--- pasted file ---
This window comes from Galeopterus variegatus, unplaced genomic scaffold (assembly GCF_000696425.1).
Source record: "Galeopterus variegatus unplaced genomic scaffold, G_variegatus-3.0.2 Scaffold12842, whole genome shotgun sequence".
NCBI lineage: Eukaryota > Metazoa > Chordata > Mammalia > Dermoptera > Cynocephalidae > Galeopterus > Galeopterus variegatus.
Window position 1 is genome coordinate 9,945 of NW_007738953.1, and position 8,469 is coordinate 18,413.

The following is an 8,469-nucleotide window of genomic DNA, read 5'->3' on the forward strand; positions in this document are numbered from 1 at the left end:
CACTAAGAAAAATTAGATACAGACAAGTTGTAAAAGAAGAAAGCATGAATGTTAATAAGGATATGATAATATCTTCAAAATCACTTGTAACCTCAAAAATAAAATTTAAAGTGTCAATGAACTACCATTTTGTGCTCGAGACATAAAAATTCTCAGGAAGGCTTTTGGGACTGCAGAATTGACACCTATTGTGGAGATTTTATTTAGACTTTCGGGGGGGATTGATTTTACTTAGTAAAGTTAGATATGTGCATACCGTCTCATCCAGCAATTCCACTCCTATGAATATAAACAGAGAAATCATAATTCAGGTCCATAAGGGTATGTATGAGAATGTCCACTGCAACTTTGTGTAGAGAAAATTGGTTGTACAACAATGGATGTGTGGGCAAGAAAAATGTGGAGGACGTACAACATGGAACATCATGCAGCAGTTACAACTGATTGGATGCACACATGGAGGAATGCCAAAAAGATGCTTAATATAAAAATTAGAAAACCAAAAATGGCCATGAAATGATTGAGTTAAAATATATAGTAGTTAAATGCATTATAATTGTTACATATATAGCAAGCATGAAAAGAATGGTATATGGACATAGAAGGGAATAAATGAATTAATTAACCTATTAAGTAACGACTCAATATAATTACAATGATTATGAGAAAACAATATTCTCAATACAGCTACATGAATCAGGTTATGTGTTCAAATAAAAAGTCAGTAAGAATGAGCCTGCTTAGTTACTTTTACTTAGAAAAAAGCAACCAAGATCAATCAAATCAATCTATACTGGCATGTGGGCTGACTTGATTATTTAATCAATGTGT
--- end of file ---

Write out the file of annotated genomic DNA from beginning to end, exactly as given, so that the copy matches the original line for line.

This window comes from Galeopterus variegatus, unplaced genomic scaffold (assembly GCF_000696425.1).
Source record: "Galeopterus variegatus unplaced genomic scaffold, G_variegatus-3.0.2 Scaffold12842, whole genome shotgun sequence".
NCBI lineage: Eukaryota > Metazoa > Chordata > Mammalia > Dermoptera > Cynocephalidae > Galeopterus > Galeopterus variegatus.
Window position 1 is genome coordinate 9,945 of NW_007738953.1, and position 8,469 is coordinate 18,413.

The following is an 8,469-nucleotide window of genomic DNA, read 5'->3' on the forward strand; positions in this document are numbered from 1 at the left end:
CACTAAGAAAAATTAGATACAGACAAGTTGTAAAAGAAGAAAGCATGAATGTTAATAAGGATATGATAATATCTTCAAAATCACTTGTAACCTCAAAAATAAAATTTAAAGTGTCAATGAACTACCATTTTGTGCTCGAGACATAAAAATTCTCAGGAAGGCTTTTGGGACTGCAGAATTGACACCTATTGTGGAGATTTTATTTAGACTTTCGGGGGGGATTGATTTTACTTAGTAAAGTTAGATATGTGCATACCGTCTCATCCAGCAATTCCACTCCTATGAATATAAACAGAGAAATCATAATTCAGGTCCATAAGGGTATGTATGAGAATGTCCACTGCAACTTTGTGTAGAGAAAATTGGTTGTACAACAATGGATGTGTGGGCAAGAAAAATGTGGAGGACGTACAACATGGAACATCATGCAGCAGTTACAACTGATTGGATGCACACATGGAGGAATGCCAAAAAGATGCTTAATATAAAAATTAGAAAACCAAAAATGGCCATGAAATGATTGAGTTAAAATATATAGTAGTTAAATGCATTATAATTGTTACATATATAGCAAGCATGAAAAGAATGGTATATGGACATAGAAGGGAATAAATGAATTAATTAACCTATTAAGTAACGACTCAATATAATTACAATGATTATGAGAAAACAATATTCTCAATACAGCTACATGAATCAGGTTATGTGTTCAAATAAAAAGTCAGTAAGAATGAGCCTGCTTAGTTACTTTTACTTAGAAAAAAGCAACCAAGATCAATCAAATCAATCTATACTGGCATGTGGGCTGACTTGATTATTTAATCAATGTGT